The Monochrome ‘competition’ attracted an extraordinary number of entries: more than dozen prints, but forty 40 Projected images! Wow!
Our guest judge/commentator was Michele Usher.
Michele is an active member of PSNZ and the Wellington Photographic Society. She was the winner of the Maadi Cup for Champion Monochrome Print at the PSNZ’s 2013 National Exhibition. See her winning image here. Michele teaches beginner photography classes at WPS and also helps to teach Lightroom courses.
Michele said that she had been very impressed by the overall quality of our monochrome images.
Michele commented that she was looking for a ‘story’: something that engages with the emotions. She said she asks herself, when evaluating an image, “what is this image telling me? or is it merely a record shot?”
For what it is worth, this is consistent with what I was once told by landscape pro. Mike Langford: “Try to make a photograph about your subject, not merely take a photograph of the subject.”
Michele talked about her own preference for prints, rather than digital projections, and about her darkroom where she stills prints her own black and whites. I read somewhere recently that “a photograph is not a photograph unless it’s printed.” Call me old fashioned: I could’t agree more!
That said, the standard and quality among both print and projected images was fantastic.
Michele made many helpful comments. She pointed out that not all photographs make good monochromes: some scenes are really about the colour contrasts in them. Several times, and in different ways, she reiterated the idea that the best monochrome images are those that emphasise strong tonal contrasts, strong shapes, lines, and interesting textures.
Michele pointed out that one thing to look out for is edges of important elements merging with strong lines (e.g. the horizon) in the background. Those elements should break the line completely or be contained within it.
She pointed out how altering your point of view to ensure the main subject of the photograph is well isolated from the background, either physically or in tonal contrast, can make a huge difference. In that context Michele also made the point that, if you’re shooting landscapes, taking five minutes or so to look around the subject, moving from side to side, back and forward, up and down, rather than simply setting up the tripod and pressing the shutter, can often reveal a better shot.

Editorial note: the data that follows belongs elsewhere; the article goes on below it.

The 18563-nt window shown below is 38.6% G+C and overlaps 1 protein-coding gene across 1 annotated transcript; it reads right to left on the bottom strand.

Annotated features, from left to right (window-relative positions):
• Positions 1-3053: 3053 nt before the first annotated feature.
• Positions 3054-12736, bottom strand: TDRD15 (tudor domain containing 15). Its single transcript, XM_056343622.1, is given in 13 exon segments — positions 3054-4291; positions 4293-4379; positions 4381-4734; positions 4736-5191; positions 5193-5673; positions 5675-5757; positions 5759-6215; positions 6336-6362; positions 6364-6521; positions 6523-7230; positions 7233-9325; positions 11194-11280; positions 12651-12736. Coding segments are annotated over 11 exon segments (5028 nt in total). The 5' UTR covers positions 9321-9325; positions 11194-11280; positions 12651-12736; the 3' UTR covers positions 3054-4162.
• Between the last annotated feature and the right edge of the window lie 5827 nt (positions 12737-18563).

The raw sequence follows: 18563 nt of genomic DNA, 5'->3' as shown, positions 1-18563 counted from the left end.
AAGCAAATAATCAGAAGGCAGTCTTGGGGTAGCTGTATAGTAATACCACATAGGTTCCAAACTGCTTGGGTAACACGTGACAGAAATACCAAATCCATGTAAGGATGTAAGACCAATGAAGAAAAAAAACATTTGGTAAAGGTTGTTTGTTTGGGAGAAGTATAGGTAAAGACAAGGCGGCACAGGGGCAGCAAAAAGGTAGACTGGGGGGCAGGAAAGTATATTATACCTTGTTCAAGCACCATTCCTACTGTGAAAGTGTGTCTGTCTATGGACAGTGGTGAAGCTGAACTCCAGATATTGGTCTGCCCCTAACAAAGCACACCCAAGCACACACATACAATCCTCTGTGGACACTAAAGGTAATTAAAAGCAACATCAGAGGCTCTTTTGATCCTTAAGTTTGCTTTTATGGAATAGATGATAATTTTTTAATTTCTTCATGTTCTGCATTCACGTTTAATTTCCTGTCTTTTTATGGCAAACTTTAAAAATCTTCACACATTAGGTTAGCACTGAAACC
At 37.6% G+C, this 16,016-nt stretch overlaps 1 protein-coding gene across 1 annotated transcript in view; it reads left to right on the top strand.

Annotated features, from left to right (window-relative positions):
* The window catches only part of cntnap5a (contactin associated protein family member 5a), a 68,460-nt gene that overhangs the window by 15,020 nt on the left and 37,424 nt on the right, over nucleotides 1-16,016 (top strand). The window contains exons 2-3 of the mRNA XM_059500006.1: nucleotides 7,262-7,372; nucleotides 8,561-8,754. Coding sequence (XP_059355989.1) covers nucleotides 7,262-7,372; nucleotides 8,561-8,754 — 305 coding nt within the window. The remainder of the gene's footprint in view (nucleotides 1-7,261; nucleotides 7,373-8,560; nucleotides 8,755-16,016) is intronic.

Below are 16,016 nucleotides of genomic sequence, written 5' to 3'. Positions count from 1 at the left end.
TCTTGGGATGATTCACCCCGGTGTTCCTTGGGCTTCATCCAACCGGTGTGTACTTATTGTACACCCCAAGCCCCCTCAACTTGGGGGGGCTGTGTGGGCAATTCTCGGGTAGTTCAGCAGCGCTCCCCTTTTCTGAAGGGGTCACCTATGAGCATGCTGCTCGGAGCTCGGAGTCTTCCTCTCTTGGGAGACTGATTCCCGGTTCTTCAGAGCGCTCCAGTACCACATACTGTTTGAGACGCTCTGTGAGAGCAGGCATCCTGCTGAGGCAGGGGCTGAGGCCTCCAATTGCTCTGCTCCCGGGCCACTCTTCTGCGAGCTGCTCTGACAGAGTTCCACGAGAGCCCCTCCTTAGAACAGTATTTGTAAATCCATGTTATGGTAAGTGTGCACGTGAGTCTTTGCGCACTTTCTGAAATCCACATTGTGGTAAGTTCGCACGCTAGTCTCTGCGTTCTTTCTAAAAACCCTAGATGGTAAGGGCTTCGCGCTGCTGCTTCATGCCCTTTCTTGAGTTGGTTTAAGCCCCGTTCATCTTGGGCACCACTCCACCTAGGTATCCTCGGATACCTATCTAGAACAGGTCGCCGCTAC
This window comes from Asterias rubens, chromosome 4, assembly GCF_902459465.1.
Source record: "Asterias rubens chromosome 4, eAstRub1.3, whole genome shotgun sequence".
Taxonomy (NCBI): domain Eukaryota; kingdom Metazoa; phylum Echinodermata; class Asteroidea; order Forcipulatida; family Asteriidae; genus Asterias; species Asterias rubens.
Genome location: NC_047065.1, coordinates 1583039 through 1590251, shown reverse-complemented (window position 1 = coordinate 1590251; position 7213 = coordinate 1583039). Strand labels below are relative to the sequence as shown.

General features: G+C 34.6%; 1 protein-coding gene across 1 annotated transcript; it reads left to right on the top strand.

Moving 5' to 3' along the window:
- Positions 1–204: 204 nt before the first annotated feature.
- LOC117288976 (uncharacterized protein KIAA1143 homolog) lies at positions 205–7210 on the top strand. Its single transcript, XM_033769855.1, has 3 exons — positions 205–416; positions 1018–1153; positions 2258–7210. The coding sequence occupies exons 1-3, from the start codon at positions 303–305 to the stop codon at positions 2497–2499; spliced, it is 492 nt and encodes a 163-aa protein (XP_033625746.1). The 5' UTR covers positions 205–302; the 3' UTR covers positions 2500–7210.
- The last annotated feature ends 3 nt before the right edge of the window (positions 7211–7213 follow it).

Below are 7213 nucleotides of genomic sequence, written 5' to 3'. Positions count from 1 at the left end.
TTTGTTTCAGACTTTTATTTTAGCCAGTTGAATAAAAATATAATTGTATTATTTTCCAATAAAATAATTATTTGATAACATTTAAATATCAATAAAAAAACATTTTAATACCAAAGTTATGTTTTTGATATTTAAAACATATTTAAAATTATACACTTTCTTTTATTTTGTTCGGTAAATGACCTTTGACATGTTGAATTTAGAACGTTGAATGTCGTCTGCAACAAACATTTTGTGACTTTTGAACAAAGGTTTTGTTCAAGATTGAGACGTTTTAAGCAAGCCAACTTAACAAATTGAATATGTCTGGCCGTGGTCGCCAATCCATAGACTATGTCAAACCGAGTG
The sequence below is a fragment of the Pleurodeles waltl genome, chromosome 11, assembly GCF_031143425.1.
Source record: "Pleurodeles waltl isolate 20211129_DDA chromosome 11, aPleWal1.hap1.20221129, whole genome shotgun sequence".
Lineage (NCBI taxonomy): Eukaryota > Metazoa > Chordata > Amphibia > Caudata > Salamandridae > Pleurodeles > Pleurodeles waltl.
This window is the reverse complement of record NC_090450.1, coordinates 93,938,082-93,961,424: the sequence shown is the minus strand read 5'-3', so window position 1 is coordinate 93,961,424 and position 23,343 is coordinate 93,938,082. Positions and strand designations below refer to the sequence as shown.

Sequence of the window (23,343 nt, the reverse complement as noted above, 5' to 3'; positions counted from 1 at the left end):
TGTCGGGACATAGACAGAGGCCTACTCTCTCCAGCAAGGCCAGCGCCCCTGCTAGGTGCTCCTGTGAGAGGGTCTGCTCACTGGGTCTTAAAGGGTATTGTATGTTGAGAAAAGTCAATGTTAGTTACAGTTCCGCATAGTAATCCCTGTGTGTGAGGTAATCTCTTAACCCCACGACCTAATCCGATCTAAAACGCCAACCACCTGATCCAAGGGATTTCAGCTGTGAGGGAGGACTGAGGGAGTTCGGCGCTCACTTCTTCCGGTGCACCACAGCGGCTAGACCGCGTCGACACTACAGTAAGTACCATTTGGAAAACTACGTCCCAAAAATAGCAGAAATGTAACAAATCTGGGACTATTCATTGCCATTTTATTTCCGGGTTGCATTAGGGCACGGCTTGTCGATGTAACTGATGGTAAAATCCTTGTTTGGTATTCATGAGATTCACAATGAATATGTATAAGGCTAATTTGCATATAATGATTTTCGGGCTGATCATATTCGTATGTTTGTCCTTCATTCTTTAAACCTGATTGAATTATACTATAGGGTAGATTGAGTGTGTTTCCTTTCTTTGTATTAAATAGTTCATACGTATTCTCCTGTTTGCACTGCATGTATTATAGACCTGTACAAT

Mike Langford’s advice in this context, was that you should try to verbalise a sentence about the image you were seeing before settling on the shot. This, he claimed, would force you to look for the best frame, focus, etc to convey, in your photograph, what you were thinking/seeing in the scene. It’s easy to say to yourself “That’s nice”, but more helpful to then ask “What’s nice about it?” and “How can I emphasise that?”
Michele also said several times that a pet hate of hers (many of us would agree) is images that have been too obviously processed, or over-processed. She was very complimentary that we had, for the most part, avoided that trap: especially the over-the-top, weird “HDR” look. Nevertheless she felt that a couple of otherwise outstanding images had been marred by processing that was too obvious and unnatural.
Everyone at the meeting agreed that Michele has been an excellent judge and commentator. Attendees agreed that her feedback was comprehensive, sensitively put, and very helpful.
Congratulations to everyone who entered images. All the entries are here in our Competition Galleries.